“We learn by practicing the Steps to connect in a real way with our Higher Power.... It isn’t necessary to be spiritual or religious to find help in the program; an open mind is enough. We do the best we can and then turn the outcome over to the care of God, asking for wisdom, courage and guidance in making the many important decisions that are necessary during the divorce process.”

Step Four: Made a searching and moral inventory of ourselves.

It is important that we assess our strengths and weaknesses after a marriage or long-term relationship ends, says McWade. We are not the same now as we were when we entered the relationship. We need to understand where that leaves us in the present and decide which characteristics to eliminate and which to nurture. Awareness is the first step.

Step Five: Admitted to God, to ourselves and to another human being the exact nature of our failings. This step helps us keep perspective.

When we admit our failings to God, we are forgiven. To admit them to ourselves is to take responsibility.

When we admit our shortcomings to another human being, we realize that we are human, she continues. We take ownership of our failings and begin to see that change is possible.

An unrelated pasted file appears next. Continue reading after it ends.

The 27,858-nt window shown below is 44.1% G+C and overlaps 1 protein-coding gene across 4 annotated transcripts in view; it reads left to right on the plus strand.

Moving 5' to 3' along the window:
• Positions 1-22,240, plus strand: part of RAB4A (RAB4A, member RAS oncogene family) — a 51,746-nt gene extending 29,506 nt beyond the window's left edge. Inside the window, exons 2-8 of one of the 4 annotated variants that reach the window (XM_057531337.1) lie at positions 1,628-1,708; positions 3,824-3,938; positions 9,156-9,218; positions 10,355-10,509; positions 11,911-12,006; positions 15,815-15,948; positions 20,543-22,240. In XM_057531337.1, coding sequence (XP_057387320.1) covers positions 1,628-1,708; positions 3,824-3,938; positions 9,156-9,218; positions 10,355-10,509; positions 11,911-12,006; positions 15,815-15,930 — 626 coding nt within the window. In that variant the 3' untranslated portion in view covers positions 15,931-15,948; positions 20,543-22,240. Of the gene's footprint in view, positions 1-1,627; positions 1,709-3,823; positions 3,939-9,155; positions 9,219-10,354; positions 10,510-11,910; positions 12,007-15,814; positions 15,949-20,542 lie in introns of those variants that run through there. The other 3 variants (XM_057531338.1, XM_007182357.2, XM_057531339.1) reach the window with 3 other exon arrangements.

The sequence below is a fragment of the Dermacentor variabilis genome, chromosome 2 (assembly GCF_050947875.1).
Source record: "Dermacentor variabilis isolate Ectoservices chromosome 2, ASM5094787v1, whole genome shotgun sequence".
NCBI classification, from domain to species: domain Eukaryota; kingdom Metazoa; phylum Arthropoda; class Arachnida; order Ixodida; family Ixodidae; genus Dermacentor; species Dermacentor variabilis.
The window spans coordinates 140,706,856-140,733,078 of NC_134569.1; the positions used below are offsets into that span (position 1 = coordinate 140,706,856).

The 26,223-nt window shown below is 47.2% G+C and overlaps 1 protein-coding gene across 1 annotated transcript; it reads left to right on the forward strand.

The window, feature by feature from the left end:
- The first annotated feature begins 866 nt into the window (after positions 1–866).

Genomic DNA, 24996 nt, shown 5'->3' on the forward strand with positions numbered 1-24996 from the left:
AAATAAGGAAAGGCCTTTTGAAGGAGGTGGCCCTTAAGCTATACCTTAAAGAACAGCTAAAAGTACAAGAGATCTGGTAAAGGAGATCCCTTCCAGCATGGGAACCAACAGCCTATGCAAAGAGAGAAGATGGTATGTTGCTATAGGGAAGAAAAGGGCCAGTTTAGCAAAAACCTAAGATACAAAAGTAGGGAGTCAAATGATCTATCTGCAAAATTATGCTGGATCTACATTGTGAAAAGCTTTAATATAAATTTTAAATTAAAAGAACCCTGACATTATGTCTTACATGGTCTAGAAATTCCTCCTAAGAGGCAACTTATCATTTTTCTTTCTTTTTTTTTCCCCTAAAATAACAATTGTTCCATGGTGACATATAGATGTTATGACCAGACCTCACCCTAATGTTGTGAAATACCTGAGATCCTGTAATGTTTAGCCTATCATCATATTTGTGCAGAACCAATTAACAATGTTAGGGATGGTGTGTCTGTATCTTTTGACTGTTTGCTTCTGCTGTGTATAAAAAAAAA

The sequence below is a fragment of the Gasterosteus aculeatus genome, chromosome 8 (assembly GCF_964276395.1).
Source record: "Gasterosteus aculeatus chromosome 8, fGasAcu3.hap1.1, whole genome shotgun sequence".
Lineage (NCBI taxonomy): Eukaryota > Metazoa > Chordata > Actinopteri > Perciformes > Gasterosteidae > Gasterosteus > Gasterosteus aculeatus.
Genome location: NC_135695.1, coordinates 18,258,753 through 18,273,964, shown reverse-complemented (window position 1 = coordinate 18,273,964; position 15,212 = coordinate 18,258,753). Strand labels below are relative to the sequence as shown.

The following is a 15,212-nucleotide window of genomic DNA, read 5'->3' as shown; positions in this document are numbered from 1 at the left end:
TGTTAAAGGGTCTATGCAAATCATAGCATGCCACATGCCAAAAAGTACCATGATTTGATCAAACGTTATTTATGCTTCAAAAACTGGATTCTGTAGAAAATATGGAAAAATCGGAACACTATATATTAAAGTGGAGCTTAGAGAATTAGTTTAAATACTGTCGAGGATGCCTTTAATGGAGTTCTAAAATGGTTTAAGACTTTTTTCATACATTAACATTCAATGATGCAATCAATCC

Step Six: Were entirely ready to remove these defects of character.

“This Step sounds deceptively simple. This may involve backing out of a long-held stance. We may have to stop a destructive habit.

Look at a behavior or characteristic you want to give up and decide what the opposite might be.

Rather than beating yourself up for having the characteristic, it’s more advantageous to focus on what you want instead.”

Step Seven: Humbly asked God to remove our shortcomings.

Humility, suggests McWade, is an “underrated characteristic and a key ingredient in this step. Some of us think that being humble means putting ourselves down or subjecting ourselves to abuse by others. It doesn’t mean that we should exaggerate our defects or shortcomings or feel terrible about them – just be aware of them.... Cultivating humility allows us to learn and therefore continue to grow.”

Step Eight: Made a list of all persons we have harmed and became willing to make amends to them all.

Sometimes we have to put ourselves at the top of the list, says McWade. Have we neglected our health? Are we using alcohol or drugs to get through this? Are we allowing ourselves to become exhausted by constant running or malnourished by eating junk food instead of a healthy meal? As for one’s ex-spouse and children, “Are we doing our best to see that their suffering is minimized? Are we using them as weapons against our (ex) spouse? Do we burden them with our problems, rather than talking to a friend or therapist?” Step Nine: Made direct amends to such people, except when to do so would injure them or others.